A Scottish couple have prompted the return of a declining UK bird species after restoring former wetlands on part of their farm.
Breeding UK lapwings dropped by 21% between 1994 and 2005.
Angela and Alex McColl encouraged the return of lapwings after allowing the land on their farm near Dunblane to revert to its natural condition.
The move at Loig Farm has also resulted in it being used by 60 other declining bird species.
The couple have now been honoured by the RSPB for their work.
Land at the 92-hectare farm was drained more than 20 years ago but, when the drainage system became blocked, water started to pool which created wet, grassy areas and the start of a new habitat.
The wetland area at the organic farm is now much larger and has provided a haven for other wading birds as well as wildfowl.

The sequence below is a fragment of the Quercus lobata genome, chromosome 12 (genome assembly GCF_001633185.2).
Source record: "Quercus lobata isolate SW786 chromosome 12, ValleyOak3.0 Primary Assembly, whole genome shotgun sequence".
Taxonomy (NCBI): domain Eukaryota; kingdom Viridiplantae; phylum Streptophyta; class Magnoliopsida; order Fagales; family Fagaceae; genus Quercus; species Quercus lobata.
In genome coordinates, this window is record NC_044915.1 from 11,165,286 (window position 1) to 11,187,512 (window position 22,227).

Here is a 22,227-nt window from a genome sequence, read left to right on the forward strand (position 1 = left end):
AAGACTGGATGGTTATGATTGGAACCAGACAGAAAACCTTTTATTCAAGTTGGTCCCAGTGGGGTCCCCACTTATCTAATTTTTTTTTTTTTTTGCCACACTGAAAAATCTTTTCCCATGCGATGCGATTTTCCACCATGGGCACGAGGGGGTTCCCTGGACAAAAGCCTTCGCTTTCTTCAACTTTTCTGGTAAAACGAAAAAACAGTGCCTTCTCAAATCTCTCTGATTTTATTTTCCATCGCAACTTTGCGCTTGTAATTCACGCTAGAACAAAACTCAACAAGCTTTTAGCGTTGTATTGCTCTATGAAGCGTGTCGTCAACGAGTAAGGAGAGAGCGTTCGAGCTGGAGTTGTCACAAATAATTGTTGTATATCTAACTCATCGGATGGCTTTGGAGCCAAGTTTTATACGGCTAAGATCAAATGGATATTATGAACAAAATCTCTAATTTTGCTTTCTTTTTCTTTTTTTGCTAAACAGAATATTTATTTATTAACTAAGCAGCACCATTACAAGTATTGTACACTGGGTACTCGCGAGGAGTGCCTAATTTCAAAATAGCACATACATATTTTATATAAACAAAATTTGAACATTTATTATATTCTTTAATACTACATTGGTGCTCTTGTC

The initiative came as the number of breeding lapwings in the UK dropped by 21% between 1994 and 2005.
Mrs McColl said: "It's been all about letting the farm do what it does best.
"We are letting the land revert to its natural condition, which has made it so much more attractive to wildlife.
"Lapwings and redshank were quick to return and were rapidly followed by many other species."
The McColls believe their decision to go organic four years ago has enabled wildlife to flourish through leaving crop stubbles over winter and bringing in cattle grazing controls.
The couple beat off competition from 239 other farmers to win the RSBP's Operation Lapwing competition.
RSPB Scottish advisory officer Andy Wight said: "Loig Farm is a fantastic example of a farm being improved for wildlife by using the natural opportunities its location provides.
"The new wetland area had been a difficult area to crop and the return of lapwings and other birds shows that restoring the wetland was exactly the right thing to do."